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Tuesday, 11 December 2007

Silenced Nightingales: Women, Culture and Music in Modern Iran - Page 2

Written by Ai Watanabe
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I walked into a dark, cramped musical instrument shop beneath a shopping mall and was greeted by a slight, skinny man with braces on his teeth. After exchanging cordial greetings and making small talk, he offered me a seat on the drum beside him. Then, wordlessly, he reached for his satar, a four-stringed lute, which he started playing very gently.

Governmental regulation on the performance or recording of music was intolerant to all, but especially to women. New laws declared women singing solo in public to be illegal, and the recordings of female vocalists were banned. Female performance, even instrumentally, was frowned upon. Allowances were eventually made for women to sing in choral groups with more than two female voices, which apparently would be less likely than a solo female voice to incite irreligious sentiments.

Governmental reluctance to approve public musical performances and the prohibition of unofficial ones had forced many musicians to hold private or underground concerts, in the relative security of family homes and also abroad.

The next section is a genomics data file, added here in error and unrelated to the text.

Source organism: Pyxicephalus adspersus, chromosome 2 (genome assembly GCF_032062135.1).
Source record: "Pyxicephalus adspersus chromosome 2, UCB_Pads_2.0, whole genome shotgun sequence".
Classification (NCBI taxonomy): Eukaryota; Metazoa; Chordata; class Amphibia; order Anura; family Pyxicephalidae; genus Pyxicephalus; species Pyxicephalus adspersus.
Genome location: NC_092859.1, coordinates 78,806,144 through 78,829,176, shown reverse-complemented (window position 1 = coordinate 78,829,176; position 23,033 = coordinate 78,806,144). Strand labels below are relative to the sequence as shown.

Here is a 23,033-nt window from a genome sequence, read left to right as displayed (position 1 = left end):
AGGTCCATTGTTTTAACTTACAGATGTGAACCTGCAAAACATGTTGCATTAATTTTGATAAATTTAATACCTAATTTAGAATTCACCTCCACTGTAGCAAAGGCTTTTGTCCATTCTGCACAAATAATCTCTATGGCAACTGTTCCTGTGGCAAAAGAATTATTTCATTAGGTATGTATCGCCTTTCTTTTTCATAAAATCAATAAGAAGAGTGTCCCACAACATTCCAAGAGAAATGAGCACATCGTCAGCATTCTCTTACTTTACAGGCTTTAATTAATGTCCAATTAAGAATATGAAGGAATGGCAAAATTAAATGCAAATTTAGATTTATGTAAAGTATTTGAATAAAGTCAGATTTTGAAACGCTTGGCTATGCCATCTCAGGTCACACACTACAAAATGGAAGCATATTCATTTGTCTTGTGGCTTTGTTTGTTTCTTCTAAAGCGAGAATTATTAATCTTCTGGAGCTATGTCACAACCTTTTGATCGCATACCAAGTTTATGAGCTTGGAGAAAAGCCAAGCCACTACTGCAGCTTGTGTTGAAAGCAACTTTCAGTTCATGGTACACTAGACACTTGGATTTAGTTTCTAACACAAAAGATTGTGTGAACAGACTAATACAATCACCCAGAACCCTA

Additionally, the presence of female musicians’ recordings on record store shelves was officially non-existent, creating a conspicuous gap in the musical history of the country. However, these recordings could be heard on the car stereo of any given taxi driver, on the computer of a teenager, or on the music video stations of widely available, but illegal, satellite televisions. Despite official deterrents, a lively black market exchange of female vocalist recordings attests to the continued adoration of these artists.

When the music teacher stepped out for a moment and only ladies were in the room, several women whipped off their headscarves and shook their hair out just to take advantage of the break. The summer heat was cooking us in our black polyester scarves and long coats, but still we sat in a tiny basement room with all the windows and doors closed. I wondered if it was this hot for everyone, or if one adjusts to the heat and heavy clothing after twenty-some years.

The ladies explained to me just how dangerous meeting like this was for them, and that because the sound can be heard even from outside, their teacher was fortunate to have sympathetic neighbors who wouldn’t report him to the police. The city in which we lived had a reputation for being more conservative than other cities, and violations of government policy could be punished by harassment, fines and imprisonment. However, aware of the risk, they had a burning in their hearts for the music and for the opportunity to express their feelings and frustrations, while perpetuating their cultural traditions.

Iran

(Page 2 of 5)
Last modified on Sunday, 16 December 2012

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